In the field of uncooled Long Wave Infra Red (LWIR) imaging, CMOS compatible bolometers technology is being more and more popular, exhibiting precise temperature measurement at moderate cost. The price of this technology is proportional to the number of components produced per wafer, leading to a shrinkage of the pixel. Enhancing the resolution level of the focal plane array (FPA) requires an improvement of the point spread function (PSF) of the optical system, leading to more and more complex aspheric lenses, and an increased cost of imaging systems. We propose to add a sub-wavelength blade to the existing parts of the imaging system to ease the overall improvement of the image quality in applications with a constraint budget. The main function of such a subwavelength blade should be to control the phase of the light into an optical system to compensate optical aberrations. A cost effective solution consists to make such devices using microelectronics based collective fabrication process. The main difficulty is to predict the subwavelength blade behavior within an optical system that is to say combining millimeter sized optical components that are modeled using ray-tracing or electromagnetic simulations. In this paper we present the results obtained from an effort to simulate, fabricate and characterize all-dielectric subwavelength blade. In an imaging system, our devices will have to deal with non-flat wavefronts. Our method is based on Fourier Modal Method and Angular Spectrum Method to simulate subwavelength optics into such an optical system. Finally, we have compared our simulations results to experiments on basic examples, like spherical aberration correction of a commercial lens.
HgCdTe avalanche photodiodes offers a new horizon for observing spatial or temporal signals containing only a few infrared (IR) photons, enabling new science, telecommunication and defence applications. The use of such detectors for free space optical communications is particularly interesting for both deep space and high data rate links as it enables wide field of view free space optical coupling to the detector at high sensitivity, down to single photon level and with a close to negligible loss of the information contained in the strongly attenuated photon flux. Measurement of the response time and dark current shows that such devices can be operated at room temperature with bandwidths up to 10 GHz in a back-side illuminated configuration. This configuration allows to use micro-lenses fabricated directly into the APD substrate and enables to use a large photosensitive area while maintaining a high bandwidth, low dark current and /or high operating temperature. We report on the expected performance 4-quadrant APD detector demonstrator with single photon sensitivity, which is currently developed to be used in deep space telecommunications by ESA and present the potential use for high data rates links of 10 Gbits/s.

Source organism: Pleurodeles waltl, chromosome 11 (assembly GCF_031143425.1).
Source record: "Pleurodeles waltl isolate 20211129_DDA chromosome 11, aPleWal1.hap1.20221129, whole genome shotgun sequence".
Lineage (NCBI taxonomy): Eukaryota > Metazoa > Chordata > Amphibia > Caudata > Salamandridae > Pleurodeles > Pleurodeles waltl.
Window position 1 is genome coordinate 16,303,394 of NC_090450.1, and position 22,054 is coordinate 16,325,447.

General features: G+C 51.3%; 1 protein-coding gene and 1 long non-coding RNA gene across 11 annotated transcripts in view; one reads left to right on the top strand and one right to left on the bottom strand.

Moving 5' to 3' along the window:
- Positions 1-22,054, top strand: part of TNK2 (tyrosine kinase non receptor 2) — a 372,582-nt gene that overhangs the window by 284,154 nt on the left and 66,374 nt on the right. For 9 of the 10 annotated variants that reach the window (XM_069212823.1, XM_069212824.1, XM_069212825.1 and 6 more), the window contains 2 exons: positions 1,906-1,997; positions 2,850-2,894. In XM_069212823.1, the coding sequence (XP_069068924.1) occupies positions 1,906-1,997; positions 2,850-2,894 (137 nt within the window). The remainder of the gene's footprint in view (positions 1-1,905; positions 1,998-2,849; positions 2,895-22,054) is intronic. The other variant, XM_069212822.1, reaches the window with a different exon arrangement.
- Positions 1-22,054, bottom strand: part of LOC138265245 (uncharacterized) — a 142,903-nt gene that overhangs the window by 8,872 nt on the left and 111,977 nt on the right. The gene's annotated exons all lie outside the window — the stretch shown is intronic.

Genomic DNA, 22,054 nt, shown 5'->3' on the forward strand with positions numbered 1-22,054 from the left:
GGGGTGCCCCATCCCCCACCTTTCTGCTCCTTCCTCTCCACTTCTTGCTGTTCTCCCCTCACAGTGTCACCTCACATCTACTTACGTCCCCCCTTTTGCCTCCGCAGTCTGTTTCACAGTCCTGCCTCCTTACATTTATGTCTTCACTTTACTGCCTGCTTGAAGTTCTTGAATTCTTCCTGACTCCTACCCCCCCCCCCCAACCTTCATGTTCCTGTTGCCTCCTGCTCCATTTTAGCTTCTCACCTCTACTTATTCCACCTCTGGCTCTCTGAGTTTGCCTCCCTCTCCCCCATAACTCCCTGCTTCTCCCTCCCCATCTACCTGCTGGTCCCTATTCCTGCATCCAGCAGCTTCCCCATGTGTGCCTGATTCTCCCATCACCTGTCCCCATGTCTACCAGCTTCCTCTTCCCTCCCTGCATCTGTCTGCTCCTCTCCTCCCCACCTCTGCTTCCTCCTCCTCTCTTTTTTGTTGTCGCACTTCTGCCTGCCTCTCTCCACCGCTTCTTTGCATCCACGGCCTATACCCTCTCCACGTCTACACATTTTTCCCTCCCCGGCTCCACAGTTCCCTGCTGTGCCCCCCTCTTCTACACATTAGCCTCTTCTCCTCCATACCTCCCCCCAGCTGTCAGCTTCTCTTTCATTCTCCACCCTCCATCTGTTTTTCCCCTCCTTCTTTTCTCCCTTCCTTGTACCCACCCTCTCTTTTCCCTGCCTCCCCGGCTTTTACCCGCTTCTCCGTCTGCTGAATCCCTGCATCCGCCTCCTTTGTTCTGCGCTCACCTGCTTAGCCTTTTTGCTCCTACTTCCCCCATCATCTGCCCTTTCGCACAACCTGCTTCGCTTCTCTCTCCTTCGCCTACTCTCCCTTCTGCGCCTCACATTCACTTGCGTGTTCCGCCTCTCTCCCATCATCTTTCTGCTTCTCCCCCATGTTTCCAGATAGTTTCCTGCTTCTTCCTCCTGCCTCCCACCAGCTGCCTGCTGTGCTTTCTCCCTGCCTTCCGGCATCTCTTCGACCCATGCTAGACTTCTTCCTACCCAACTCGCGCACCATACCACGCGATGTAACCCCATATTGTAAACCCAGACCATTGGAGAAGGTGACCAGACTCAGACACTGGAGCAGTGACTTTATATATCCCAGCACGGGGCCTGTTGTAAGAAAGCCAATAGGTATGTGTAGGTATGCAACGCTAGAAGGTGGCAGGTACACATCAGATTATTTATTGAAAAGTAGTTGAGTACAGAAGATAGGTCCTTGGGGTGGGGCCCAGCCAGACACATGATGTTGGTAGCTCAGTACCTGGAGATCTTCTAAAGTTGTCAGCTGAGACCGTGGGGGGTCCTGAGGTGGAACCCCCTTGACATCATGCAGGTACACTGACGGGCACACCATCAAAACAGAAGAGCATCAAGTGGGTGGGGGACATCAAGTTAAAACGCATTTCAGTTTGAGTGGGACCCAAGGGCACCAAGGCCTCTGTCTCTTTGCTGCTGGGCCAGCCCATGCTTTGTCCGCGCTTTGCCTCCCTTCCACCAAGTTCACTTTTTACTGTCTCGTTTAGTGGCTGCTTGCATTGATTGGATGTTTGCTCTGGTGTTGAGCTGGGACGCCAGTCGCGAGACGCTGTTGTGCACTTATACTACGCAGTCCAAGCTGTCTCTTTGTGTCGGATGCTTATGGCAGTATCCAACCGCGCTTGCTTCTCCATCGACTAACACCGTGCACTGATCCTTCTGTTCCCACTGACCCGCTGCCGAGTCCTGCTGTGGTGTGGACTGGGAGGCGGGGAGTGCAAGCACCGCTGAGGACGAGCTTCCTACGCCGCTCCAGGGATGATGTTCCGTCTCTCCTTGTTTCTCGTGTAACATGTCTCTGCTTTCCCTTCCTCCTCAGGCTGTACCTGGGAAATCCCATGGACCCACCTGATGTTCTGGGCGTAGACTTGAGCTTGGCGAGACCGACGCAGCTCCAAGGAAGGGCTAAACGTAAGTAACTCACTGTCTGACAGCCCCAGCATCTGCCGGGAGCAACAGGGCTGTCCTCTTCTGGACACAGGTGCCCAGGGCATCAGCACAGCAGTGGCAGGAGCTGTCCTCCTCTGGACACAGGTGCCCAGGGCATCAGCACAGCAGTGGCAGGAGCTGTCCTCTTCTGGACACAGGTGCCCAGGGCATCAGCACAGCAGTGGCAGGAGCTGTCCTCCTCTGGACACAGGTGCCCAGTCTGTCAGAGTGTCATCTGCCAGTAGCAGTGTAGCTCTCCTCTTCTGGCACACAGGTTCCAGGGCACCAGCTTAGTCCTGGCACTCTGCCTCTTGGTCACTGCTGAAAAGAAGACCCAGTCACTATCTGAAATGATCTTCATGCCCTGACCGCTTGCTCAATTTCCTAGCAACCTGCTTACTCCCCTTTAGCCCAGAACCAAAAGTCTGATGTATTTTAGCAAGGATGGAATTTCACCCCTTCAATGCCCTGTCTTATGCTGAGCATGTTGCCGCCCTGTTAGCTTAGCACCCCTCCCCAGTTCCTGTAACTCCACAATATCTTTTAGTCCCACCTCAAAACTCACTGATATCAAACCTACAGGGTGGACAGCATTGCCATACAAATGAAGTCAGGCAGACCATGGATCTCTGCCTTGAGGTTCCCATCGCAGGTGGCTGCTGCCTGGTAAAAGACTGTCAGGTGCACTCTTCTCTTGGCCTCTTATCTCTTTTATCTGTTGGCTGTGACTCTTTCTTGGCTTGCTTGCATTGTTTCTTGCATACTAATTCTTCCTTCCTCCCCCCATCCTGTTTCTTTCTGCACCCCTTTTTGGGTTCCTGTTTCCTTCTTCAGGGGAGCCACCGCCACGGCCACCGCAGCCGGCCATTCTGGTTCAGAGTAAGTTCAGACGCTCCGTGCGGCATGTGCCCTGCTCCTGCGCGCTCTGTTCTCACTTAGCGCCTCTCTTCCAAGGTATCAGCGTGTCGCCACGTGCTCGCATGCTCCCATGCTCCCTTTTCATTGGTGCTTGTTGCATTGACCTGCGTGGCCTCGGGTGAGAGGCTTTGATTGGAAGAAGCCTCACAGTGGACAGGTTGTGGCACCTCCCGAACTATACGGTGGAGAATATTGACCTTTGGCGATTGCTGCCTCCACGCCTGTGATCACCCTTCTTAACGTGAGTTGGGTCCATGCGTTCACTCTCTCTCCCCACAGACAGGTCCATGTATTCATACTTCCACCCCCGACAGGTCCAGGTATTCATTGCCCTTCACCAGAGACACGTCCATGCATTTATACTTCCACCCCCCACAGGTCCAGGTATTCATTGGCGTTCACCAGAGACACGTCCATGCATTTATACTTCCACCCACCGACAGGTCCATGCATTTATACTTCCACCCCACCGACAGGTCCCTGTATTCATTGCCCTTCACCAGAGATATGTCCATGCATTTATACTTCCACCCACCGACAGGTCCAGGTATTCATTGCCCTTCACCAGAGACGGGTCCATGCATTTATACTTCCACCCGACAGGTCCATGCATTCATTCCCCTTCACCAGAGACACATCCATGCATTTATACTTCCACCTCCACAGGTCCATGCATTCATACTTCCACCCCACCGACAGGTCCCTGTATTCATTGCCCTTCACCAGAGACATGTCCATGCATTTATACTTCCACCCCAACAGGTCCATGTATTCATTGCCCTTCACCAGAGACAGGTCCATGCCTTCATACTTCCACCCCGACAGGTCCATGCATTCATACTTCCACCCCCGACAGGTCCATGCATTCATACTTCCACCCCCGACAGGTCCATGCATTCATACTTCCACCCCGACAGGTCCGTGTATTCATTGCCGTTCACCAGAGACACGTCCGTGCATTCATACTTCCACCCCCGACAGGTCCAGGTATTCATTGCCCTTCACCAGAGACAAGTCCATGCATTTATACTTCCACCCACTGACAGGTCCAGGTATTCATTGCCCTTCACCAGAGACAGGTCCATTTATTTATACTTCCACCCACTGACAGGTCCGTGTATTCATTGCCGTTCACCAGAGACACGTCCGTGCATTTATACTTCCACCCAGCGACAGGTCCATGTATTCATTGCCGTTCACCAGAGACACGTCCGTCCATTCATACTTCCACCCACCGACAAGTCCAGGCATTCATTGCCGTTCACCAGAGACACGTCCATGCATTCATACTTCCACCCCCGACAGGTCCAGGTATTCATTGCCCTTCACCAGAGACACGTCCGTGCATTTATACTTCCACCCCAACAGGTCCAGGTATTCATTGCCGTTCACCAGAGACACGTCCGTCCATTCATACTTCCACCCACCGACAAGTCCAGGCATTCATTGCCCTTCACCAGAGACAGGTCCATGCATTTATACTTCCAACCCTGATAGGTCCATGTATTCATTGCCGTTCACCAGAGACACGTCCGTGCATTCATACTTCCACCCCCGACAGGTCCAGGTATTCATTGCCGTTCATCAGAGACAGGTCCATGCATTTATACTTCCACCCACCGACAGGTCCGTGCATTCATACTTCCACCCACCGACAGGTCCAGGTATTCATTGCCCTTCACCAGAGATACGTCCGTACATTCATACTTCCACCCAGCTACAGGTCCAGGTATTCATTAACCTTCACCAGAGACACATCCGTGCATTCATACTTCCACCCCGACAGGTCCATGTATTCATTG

The SPADnet FP7 European project is aimed at a new generation of fully digital, scalable and networked photonic components to enable large area image sensors, with primary target gamma-ray and coincidence detection in (Time-of- Flight) Positron Emission Tomography (PET). SPADnet relies on standard CMOS technology, therefore allowing for MRI compatibility. SPADnet innovates in several areas of PET systems, from optical coupling to single-photon sensor architectures, from intelligent ring networks to reconstruction algorithms. It is built around a natively digital, intelligent SPAD (Single-Photon Avalanche Diode)-based sensor device which comprises an array of 8×16 pixels, each composed of 4 mini-SiPMs with in situ time-to-digital conversion, a multi-ring network to filter, carry, and process data produced by the sensors at 2Gbps, and a 130nm CMOS process enabling mass-production of photonic modules that are optically interfaced to scintillator crystals. A few tens of sensor devices are tightly abutted on a single PCB to form a so-called sensor tile, thanks to TSV (Through Silicon Via) connections to their backside (replacing conventional wire bonding). The sensor tile is in turn interfaced to an FPGA-based PCB on its back. The resulting photonic module acts as an autonomous sensing and computing unit, individually detecting gamma photons as well as thermal and Compton events. It determines in real time basic information for each scintillation event, such as exact time of arrival, position and energy, and communicates it to its peers in the field of view. Coincidence detection does therefore occur directly in the ring itself, in a differed and distributed manner to ensure scalability. The selected true coincidence events are then collected by a snooper module, from which they are transferred to an external reconstruction computer using Gigabit Ethernet.